The Centers for Disease Control wants people to know that there is no current multi-state measles outbreak. Yes, people have come down with the preventable illness over the last year, but it’s no more than to be expected—especially when people stubbornly refuse to get vaccinated.
Yesterday, the CDC tweeted the good news that there is no measles outbreak after some media outlets misinterpreted CDC data about the state of measles in the United States in 2018.
Here’s what happened:
- On Wednesday, federal officials announced that 107 people had contracted the disease from January 1 to July 14 of this year. Cases were reported in Arkansas, California, Connecticut, Florida, Illinois, Indiana, Kansas, Louisiana, Maryland, Michigan, Missouri, Nevada, New Jersey, New York, North Carolina, Oklahoma, Oregon, Pennsylvania, Tennessee, Texas, Washington. The majority of people who got measles were unvaccinated.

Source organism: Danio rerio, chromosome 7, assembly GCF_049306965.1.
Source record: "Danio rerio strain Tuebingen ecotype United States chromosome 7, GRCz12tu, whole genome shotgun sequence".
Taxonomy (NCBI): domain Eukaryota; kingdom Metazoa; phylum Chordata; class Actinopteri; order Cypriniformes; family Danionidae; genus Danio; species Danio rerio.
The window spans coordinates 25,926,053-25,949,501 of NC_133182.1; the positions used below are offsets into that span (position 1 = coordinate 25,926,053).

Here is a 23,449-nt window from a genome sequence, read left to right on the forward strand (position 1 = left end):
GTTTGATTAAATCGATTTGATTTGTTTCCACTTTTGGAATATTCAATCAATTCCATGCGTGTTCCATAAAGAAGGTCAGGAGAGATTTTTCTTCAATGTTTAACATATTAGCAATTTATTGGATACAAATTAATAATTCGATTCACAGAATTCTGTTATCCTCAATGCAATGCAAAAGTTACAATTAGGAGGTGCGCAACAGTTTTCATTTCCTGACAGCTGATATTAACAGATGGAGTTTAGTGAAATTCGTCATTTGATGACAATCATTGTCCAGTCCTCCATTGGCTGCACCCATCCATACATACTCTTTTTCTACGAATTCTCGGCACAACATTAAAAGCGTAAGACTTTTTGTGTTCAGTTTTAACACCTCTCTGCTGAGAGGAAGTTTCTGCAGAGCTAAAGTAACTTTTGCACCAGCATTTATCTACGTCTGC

- While that sure sounds like a multi-state measles outbreak, according to the CDC, it’s not. The number of measles cases this year is reportedly on par with those of recent years. No cause for alarm, unless you have a high fever, runny nose, cough, red eyes, a rash all over your body, and never got the measles vaccine.
In fairness, the confusion is understandable. The webpage where the CDC published its data is titled “Measles Cases and Outbreaks.” However, the relevant information is under a subhead that says simply “Measles Cases.” This is why good design matters.
There is NO current multi-state #measles outbreak in US. Some recent media reports misinterpreted CDC data. Number of US-reported cases in 2018 is similar to recent years & in expected range. Measles is still common in many parts of the world. Protect your family w/ #MMR vaccine.
— CDC (@CDCgov) August 16, 2018